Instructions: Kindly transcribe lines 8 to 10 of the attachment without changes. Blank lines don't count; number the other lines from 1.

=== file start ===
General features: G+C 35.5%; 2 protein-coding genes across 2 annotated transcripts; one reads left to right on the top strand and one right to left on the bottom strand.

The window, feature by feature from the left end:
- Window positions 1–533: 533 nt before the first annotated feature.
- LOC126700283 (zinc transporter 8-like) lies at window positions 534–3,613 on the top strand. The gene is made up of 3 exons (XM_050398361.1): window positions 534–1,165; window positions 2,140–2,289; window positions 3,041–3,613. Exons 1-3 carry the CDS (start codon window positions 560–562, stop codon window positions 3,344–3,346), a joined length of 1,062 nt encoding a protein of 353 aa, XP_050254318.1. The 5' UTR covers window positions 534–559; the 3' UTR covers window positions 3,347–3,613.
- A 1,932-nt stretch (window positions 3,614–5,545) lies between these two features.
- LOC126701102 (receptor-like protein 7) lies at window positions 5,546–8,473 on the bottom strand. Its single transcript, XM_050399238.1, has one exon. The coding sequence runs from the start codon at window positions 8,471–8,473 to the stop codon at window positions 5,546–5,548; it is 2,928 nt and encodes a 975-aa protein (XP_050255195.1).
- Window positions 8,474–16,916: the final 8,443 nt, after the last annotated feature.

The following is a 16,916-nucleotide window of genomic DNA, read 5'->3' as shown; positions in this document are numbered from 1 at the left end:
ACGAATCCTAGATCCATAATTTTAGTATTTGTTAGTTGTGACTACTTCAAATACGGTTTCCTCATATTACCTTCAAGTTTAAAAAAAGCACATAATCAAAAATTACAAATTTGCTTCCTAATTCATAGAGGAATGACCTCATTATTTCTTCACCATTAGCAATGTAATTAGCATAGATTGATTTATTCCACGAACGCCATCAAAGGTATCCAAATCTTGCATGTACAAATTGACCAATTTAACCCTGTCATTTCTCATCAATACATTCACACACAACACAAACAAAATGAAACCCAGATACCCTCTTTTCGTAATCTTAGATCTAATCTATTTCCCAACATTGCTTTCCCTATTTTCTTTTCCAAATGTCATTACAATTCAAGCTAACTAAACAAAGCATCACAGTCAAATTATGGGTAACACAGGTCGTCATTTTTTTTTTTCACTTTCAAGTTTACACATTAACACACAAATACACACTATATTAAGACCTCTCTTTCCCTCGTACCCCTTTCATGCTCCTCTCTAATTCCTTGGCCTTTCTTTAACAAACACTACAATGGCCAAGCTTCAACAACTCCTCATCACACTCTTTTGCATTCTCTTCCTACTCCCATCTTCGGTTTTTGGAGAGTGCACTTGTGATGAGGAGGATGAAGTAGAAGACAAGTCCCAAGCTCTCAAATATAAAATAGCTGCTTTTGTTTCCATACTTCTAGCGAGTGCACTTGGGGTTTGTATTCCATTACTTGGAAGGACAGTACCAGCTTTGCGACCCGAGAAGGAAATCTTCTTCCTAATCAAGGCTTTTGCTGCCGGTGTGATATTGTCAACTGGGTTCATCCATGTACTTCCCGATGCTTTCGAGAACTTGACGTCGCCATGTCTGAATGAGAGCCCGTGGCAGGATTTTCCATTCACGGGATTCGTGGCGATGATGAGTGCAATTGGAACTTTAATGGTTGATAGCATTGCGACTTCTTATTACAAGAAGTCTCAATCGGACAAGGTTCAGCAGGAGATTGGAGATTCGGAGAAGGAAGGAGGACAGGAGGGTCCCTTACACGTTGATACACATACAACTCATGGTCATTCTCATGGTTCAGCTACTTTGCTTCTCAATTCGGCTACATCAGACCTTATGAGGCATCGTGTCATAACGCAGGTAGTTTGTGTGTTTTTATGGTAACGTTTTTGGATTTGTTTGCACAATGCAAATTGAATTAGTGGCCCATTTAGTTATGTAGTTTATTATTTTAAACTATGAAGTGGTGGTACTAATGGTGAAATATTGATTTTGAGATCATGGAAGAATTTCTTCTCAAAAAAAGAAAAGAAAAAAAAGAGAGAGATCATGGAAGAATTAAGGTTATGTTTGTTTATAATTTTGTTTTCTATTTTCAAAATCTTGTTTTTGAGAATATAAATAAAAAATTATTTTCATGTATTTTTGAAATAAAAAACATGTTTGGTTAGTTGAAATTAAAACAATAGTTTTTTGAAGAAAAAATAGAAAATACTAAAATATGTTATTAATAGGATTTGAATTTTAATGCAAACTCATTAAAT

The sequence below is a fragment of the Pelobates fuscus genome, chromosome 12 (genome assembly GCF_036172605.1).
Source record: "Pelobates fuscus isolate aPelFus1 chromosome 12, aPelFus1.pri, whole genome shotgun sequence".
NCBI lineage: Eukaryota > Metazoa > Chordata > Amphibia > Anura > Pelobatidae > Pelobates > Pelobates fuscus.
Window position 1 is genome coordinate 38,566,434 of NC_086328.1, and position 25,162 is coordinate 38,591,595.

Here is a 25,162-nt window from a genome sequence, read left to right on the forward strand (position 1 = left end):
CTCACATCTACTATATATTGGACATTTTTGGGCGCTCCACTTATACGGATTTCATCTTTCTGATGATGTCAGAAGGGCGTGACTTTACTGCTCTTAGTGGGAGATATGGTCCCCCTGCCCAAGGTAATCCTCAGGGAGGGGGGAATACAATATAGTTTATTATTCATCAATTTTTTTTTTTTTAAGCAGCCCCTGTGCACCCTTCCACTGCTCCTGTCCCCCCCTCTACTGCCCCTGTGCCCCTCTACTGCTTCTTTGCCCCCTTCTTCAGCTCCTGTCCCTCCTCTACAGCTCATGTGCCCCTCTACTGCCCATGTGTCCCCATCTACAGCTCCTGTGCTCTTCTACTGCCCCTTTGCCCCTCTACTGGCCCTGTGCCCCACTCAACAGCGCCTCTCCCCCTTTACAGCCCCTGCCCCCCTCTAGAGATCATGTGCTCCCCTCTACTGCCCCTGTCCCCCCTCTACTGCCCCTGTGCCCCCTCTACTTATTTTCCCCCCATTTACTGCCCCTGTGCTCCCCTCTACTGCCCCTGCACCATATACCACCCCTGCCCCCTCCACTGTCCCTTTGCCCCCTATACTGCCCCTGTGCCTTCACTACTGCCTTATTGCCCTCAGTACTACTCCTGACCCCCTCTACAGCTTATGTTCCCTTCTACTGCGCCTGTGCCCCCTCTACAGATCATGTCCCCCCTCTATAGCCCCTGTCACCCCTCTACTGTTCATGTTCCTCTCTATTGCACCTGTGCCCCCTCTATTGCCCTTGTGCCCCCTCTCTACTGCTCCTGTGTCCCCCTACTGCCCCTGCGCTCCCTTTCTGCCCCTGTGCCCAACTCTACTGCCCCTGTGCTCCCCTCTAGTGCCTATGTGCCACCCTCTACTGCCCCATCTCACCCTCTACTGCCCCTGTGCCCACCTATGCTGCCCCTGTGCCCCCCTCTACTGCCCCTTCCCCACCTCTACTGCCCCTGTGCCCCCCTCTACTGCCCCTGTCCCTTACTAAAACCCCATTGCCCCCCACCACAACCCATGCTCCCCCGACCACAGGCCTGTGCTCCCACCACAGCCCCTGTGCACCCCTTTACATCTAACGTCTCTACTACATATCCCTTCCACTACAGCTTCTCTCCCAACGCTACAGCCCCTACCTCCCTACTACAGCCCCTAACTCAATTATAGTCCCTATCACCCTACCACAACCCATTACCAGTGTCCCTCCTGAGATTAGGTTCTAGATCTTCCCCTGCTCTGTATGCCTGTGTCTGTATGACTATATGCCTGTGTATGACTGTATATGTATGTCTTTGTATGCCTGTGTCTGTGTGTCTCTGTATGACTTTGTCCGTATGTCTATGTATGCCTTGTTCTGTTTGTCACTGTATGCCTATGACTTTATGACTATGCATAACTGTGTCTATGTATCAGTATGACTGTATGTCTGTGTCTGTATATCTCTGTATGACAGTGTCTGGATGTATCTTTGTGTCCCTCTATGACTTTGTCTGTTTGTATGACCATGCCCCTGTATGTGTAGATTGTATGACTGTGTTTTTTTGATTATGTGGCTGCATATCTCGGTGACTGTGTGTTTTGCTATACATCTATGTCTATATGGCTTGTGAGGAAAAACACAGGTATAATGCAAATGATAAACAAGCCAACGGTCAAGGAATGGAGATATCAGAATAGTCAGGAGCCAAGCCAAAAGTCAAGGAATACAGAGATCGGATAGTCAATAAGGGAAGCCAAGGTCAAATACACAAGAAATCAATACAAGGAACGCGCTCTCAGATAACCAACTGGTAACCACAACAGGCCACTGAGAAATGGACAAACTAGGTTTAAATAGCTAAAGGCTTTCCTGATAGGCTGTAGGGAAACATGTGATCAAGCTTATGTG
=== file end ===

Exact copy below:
The following is a 16,916-nucleotide window of genomic DNA, read 5'->3' as shown; positions in this document are numbered from 1 at the left end:
ACGAATCCTAGATCCATAATTTTAGTATTTGTTAGTTGTGACTACTTCAAATACGGTTTCCTCATATTACCTTCAAGTTTAAAAAAAGCACATAATCAAAAATTACAAATTTGCTTCCTAATTCATAGAGGAATGACCTCATTATTTCTTCACCATTAGCAATGTAATTAGCATAGATTGATTTATTCCACGAACGCCATCAAAGGTATCCAAATCTTGCATGTACAAATTGACCAATTTAACCCTGTCATTTCTCATCAATACATTCACACACAACACAAACAAAATGAAACCCAGATACCCTCTTTTCGTAATCTTAGATCTAATCTATTTCCCAACATTGCTTTCCCTATTTTCTTTTCCAAATGTCATTACAATTCAAGCTAACTAAACAAAGCATCACAGTCAAATTATGGGTAACACAGGTCGTCATTTTTTTTTTTCACTTTCAAGTTTACACATTAACACACAAATACACACTATATTAAGACCTCTCTTTCCCTCGTACCCCTTTCATGCTCCTCTCTAATTCCTTGGCCTTTCTTTAACAAACACTACAATGGCCAAGCTTCAACAACTCCTCATCACACTCTTTTGCATTCTCTTCCTACTCCCATCTTCGGTTTTTGGAGAGTGCACTTGTGATGAGGAGGATGAAGTAGAAGACAAGTCCCAAGCTCTCAAATATAAAATAGCTGCTTTTGTTTCCATACTTCTAGCGAGTGCACTTGGGGTTTGTATTCCATTACTTGGAAGGACAGTACCAGCTTTGCGACCCGAGAAGGAAATCTTCTTCCTAATCAAGGCTTTTGCTGCCGGTGTGATATTGTCAACTGGGTTCATCCATGTACTTCCCGATGCTTTCGAGAACTTGACGTCGCCATGTCTGAATGAGAGCCCGTGGCAGGATTTTCCATTCACGGGATTCGTGGCGATGATGAGTGCAATTGGAACTTTAATGGTTGATAGCATTGCGACTTCTTATTACAAGAAGTCTCAATCGGACAAGGTTCAGCAGGAGATTGGAGATTCGGAGAAGGAAGGAGGACAGGAGGGTCCCTTACACGTTGATACACATACAACTCATGGTCATTCTCATGGTTCAGCTACTTTGCTTCTCAATTCGGCTACATCAGACCTTATGAGGCATCGTGTCATAACGCAGGTAGTTTGTGTGTTTTTATGGTAACGTTTTTGGATTTGTTTGCACAATGCAAATTGAATTAGTGGCCCATTTAGTTATGTAGTTTATTATTTTAAACTATGAAGTGGTGGTACTAATGGTGAAATATTGATTTTGAGATCATGGAAGAATTTCTTCTCAAAAAAAGAAAAGAAAAAAAAGAGAGAGATCATGGAAGAATTAAGGTTATGTTTGTTTATAATTTTGTTTTCTATTTTCAAAATCTTGTTTTTGAGAATATAAATAAAAAATTATTTTCATGTATTTTTGAAATAAAAAACATGTTTGGTTAGTTGAAATTAAAACAATAGTTTTTTGAAGAAAAAATAGAAAATACTAAAATATGTTATTAATAGGATTTGAATTTTAATGCAAACTCATTAAAT

The sequence below is a fragment of the Pelobates fuscus genome, chromosome 12 (genome assembly GCF_036172605.1).